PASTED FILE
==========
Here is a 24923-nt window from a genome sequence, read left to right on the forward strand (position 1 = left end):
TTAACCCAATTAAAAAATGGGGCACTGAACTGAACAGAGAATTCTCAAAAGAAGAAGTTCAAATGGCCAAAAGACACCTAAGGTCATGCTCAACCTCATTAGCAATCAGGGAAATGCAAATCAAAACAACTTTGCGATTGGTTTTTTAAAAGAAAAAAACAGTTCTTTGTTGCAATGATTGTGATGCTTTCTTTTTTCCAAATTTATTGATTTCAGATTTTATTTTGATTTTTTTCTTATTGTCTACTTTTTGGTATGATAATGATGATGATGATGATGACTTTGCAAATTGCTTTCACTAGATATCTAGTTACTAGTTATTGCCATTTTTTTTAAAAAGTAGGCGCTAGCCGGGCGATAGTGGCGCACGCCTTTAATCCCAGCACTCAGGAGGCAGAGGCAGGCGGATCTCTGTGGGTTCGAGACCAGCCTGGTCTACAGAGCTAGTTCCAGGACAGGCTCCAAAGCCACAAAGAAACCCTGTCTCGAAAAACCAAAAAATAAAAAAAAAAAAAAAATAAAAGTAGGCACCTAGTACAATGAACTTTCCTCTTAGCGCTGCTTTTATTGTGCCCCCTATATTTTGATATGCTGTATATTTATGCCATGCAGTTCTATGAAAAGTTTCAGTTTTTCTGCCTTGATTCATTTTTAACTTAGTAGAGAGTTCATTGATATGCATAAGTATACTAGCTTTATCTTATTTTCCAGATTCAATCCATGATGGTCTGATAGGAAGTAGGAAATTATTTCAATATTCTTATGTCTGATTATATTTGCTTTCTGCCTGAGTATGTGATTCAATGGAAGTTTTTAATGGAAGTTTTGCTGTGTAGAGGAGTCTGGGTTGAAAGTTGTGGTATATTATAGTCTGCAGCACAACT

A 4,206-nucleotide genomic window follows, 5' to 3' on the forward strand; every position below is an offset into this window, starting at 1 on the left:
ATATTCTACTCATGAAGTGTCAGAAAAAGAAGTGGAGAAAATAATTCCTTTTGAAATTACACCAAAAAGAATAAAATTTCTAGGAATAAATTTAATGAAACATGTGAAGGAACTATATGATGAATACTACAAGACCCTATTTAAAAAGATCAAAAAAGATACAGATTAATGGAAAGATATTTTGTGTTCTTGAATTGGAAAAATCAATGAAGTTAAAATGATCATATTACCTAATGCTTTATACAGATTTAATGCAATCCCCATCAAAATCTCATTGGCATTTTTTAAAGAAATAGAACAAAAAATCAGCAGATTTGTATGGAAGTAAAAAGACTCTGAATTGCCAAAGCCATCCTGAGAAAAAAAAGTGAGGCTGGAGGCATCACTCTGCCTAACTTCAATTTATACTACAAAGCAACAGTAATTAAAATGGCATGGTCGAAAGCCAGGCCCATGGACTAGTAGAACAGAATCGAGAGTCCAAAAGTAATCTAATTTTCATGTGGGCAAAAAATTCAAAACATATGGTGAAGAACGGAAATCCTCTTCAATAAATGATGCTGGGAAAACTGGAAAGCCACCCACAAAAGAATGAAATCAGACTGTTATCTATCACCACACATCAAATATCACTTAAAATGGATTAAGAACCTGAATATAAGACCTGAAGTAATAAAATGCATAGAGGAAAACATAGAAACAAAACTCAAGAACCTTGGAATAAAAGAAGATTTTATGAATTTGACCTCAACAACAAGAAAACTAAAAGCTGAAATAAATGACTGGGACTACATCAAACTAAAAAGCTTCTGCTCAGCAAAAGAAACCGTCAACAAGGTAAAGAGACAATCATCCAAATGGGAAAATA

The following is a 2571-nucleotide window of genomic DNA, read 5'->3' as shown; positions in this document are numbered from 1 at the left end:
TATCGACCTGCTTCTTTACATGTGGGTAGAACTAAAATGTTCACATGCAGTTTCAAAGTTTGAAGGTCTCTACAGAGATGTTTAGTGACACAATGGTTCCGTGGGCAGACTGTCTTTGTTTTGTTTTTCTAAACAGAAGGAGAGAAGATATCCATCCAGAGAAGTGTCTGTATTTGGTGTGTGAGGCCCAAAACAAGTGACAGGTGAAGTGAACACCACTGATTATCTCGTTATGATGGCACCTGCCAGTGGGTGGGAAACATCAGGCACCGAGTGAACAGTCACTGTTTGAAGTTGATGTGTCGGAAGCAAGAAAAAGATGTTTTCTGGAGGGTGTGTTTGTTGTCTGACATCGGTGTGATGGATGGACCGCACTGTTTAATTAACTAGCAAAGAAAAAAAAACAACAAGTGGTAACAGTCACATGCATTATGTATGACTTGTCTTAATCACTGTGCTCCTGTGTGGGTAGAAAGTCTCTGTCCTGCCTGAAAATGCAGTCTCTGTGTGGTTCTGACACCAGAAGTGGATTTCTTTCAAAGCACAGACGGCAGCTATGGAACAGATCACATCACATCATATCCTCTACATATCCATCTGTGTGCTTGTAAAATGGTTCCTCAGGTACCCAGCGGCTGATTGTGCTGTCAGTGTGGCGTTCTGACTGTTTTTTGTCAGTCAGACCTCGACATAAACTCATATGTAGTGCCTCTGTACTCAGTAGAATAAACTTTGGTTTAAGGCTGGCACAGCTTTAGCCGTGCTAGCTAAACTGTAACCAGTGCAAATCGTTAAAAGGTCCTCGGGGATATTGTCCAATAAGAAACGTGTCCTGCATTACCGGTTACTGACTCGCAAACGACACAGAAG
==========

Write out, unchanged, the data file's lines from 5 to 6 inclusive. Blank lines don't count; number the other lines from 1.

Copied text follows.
The following is a 2571-nucleotide window of genomic DNA, read 5'->3' as shown; positions in this document are numbered from 1 at the left end:
TATCGACCTGCTTCTTTACATGTGGGTAGAACTAAAATGTTCACATGCAGTTTCAAAGTTTGAAGGTCTCTACAGAGATGTTTAGTGACACAATGGTTCCGTGGGCAGACTGTCTTTGTTTTGTTTTTCTAAACAGAAGGAGAGAAGATATCCATCCAGAGAAGTGTCTGTATTTGGTGTGTGAGGCCCAAAACAAGTGACAGGTGAAGTGAACACCACTGATTATCTCGTTATGATGGCACCTGCCAGTGGGTGGGAAACATCAGGCACCGAGTGAACAGTCACTGTTTGAAGTTGATGTGTCGGAAGCAAGAAAAAGATGTTTTCTGGAGGGTGTGTTTGTTGTCTGACATCGGTGTGATGGATGGACCGCACTGTTTAATTAACTAGCAAAGAAAAAAAAACAACAAGTGGTAACAGTCACATGCATTATGTATGACTTGTCTTAATCACTGTGCTCCTGTGTGGGTAGAAAGTCTCTGTCCTGCCTGAAAATGCAGTCTCTGTGTGGTTCTGACACCAGAAGTGGATTTCTTTCAAAGCACAGACGGCAGCTATGGAACAGATCACATCACATCATATCCTCTACATATCCATCTGTGTGCTTGTAAAATGGTTCCTCAGGTACCCAGCGGCTGATTGTGCTGTCAGTGTGGCGTTCTGACTGTTTTTTGTCAGTCAGACCTCGACATAAACTCATATGTAGTGCCTCTGTACTCAGTAGAATAAACTTTGGTTTAAGGCTGGCACAGCTTTAGCCGTGCTAGCTAAACTGTAACCAGTGCAAATCGTTAAAAGGTCCTCGGGGATATTGTCCAATAAGAAACGTGTCCTGCATTACCGGTTACTGACTCGCAAACGACACAGAAG